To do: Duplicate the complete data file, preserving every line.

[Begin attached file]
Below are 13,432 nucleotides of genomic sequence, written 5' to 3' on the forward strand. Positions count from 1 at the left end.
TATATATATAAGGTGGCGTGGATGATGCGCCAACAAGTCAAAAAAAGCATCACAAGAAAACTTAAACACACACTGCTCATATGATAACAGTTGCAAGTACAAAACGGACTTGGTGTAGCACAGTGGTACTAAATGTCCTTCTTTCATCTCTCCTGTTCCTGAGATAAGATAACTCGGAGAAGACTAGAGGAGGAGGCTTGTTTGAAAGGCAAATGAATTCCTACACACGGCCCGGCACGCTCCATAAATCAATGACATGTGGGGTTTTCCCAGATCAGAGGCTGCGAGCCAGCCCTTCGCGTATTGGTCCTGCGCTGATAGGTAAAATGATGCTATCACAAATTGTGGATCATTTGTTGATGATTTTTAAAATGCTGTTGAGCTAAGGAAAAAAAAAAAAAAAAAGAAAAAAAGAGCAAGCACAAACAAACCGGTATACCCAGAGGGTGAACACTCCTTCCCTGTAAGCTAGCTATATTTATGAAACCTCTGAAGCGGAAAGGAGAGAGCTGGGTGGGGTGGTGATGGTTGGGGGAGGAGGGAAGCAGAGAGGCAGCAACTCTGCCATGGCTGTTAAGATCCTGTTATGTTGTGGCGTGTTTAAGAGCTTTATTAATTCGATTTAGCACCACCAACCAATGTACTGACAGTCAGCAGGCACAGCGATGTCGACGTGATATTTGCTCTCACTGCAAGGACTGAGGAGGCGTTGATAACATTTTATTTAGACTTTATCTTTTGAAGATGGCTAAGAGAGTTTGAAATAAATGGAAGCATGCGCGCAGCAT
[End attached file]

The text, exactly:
Below are 13,432 nucleotides of genomic sequence, written 5' to 3' on the forward strand. Positions count from 1 at the left end.
TATATATATAAGGTGGCGTGGATGATGCGCCAACAAGTCAAAAAAAGCATCACAAGAAAACTTAAACACACACTGCTCATATGATAACAGTTGCAAGTACAAAACGGACTTGGTGTAGCACAGTGGTACTAAATGTCCTTCTTTCATCTCTCCTGTTCCTGAGATAAGATAACTCGGAGAAGACTAGAGGAGGAGGCTTGTTTGAAAGGCAAATGAATTCCTACACACGGCCCGGCACGCTCCATAAATCAATGACATGTGGGGTTTTCCCAGATCAGAGGCTGCGAGCCAGCCCTTCGCGTATTGGTCCTGCGCTGATAGGTAAAATGATGCTATCACAAATTGTGGATCATTTGTTGATGATTTTTAAAATGCTGTTGAGCTAAGGAAAAAAAAAAAAAAAAAGAAAAAAAGAGCAAGCACAAACAAACCGGTATACCCAGAGGGTGAACACTCCTTCCCTGTAAGCTAGCTATATTTATGAAACCTCTGAAGCGGAAAGGAGAGAGCTGGGTGGGGTGGTGATGGTTGGGGGAGGAGGGAAGCAGAGAGGCAGCAACTCTGCCATGGCTGTTAAGATCCTGTTATGTTGTGGCGTGTTTAAGAGCTTTATTAATTCGATTTAGCACCACCAACCAATGTACTGACAGTCAGCAGGCACAGCGATGTCGACGTGATATTTGCTCTCACTGCAAGGACTGAGGAGGCGTTGATAACATTTTATTTAGACTTTATCTTTTGAAGATGGCTAAGAGAGTTTGAAATAAATGGAAGCATGCGCGCAGCAT